Protests by French farmers against low dairy and meat prices are dividing Europe. While similar actions are expected in neighboring Belgium, Germany and the Netherlands are irked that the Paris government is enacting protectionist measures in an attempt to quell the unrest.
When French farmers blocked the roads in northwest Brittany and Normandy last week, the Socialist administration of President François Hollande quickly gave into their demands, canceling around €100 million in taxes and allowing them to defer another €500 million for three to four months.
The state also promised €500 million in support to help indebted farmers restructure their loans.
The concessions didn’t stop farmers in Alsace, in the northeast of France, from blocking German trucks carrying agricultural products into the country this weekend.
The French, who are Europe’s largest producers of agricultural products, say beef prices have fallen 13 percent in the last two years while pork producers have been hit by a Russian embargo imposed in retaliation for European sanctions.
Dairy is said to be 12 cents below its break-even price.
Europe liberalized the milk market in April, removing quotas that had been in place for thirty years. While the reforms have benefited some, especially large agricultural companies, smaller and antiquated farms are struggling to make end meets.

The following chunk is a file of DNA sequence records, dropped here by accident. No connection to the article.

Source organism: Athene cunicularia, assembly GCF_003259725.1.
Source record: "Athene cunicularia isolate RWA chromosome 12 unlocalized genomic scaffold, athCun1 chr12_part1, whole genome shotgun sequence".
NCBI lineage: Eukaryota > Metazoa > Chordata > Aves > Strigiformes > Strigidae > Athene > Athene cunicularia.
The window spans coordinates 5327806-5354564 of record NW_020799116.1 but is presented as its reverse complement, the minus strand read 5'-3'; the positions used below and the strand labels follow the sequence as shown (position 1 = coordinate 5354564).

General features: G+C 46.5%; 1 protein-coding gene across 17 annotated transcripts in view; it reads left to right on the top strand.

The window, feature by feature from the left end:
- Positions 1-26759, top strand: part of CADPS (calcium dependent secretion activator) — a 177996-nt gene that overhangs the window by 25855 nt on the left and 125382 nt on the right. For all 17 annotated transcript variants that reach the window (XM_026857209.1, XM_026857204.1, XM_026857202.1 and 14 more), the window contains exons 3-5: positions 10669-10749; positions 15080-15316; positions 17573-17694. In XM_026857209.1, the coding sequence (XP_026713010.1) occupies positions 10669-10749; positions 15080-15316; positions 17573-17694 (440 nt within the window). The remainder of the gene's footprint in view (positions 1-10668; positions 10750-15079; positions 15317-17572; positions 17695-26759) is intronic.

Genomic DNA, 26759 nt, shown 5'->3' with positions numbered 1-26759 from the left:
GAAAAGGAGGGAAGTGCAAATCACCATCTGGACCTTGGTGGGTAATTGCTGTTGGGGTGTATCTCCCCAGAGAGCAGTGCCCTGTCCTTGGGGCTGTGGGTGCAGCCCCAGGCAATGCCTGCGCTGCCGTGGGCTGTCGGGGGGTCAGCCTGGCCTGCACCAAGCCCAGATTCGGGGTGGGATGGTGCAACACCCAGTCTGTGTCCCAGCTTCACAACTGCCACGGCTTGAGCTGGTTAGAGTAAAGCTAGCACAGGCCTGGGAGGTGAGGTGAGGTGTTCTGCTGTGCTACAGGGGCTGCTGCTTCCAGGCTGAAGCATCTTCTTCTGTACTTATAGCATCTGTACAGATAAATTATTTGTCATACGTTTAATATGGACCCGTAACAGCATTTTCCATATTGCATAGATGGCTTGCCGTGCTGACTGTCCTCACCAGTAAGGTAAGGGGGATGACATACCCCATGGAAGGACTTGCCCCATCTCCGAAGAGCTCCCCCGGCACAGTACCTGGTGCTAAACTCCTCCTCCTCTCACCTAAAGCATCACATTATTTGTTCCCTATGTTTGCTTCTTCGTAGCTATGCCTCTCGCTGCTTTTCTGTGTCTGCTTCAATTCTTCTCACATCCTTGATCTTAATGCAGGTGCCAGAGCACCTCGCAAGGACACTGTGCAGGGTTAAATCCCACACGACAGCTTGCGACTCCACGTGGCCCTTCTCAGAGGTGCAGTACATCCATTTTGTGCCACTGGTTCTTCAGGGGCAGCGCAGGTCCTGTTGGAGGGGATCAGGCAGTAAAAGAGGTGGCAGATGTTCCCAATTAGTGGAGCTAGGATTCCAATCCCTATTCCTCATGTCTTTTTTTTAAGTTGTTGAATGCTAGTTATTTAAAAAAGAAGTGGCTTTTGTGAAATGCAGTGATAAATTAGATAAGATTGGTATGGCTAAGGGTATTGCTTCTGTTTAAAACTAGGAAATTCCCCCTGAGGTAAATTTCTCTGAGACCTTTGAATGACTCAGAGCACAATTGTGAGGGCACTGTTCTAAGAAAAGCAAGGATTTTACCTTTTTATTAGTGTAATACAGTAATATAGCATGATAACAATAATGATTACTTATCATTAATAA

French officials estimate that one in ten farms are in financial trouble while tens of thousands could face bankruptcy.
Belgian farmers have similar laments and are expected to throw up roadblocks of their own on Thursday.
Germany’s agriculture minister, Christian Schmidt, reminded the French government on Wednesday that it must “stick to the rules” of the single market and not stop products from his country being sold in France.
“I don’t see French farmers hindering their exports, so imports should not be hindered either,” he said.
In an interview on German radio, Schmidt urged French farmers to consider why they had lost competitiveness relative to Germany and other European nations.
French agricultural exports have steadily declined since countries in Central and Eastern Europe joined the EU. But other Western Europeans have managed to maintain their position.
Open Europe, a British think tank, points out that this is despite — “or possibly because of” — France being the single largest recipient of farm subsidies under the Common Agricultural Policy (CAP). The country is due to receive €62.8 billion in support under the 2014-20 budget.
The organization is skeptical of the policy’s effectiveness:
By providing income support irrespective of whether any meaningful economic activity takes place on a farm, direct CAP subsidies often act as an outright disincentive for farmers to modernize, in turn locking in unviable business models and hurting Europe’s competitiveness.
The Dutch, who are the biggest exporters of agricultural products in Europe and advocate reform of the subsidies system, are unlikely to protest. But their farmers are disgruntled by the extra help their French competitors are receiving.
Pork producers in the Netherlands said on Wednesday,
If Brussels approves the €600 million in support of French farmers, then there is room for our government to restructure pig farms as well.
German dairy farmers similarly complained to the EU about the support for French farms and a proposed “eat French” campaign.
Spanish farmers warned they could retaliate with a boycott.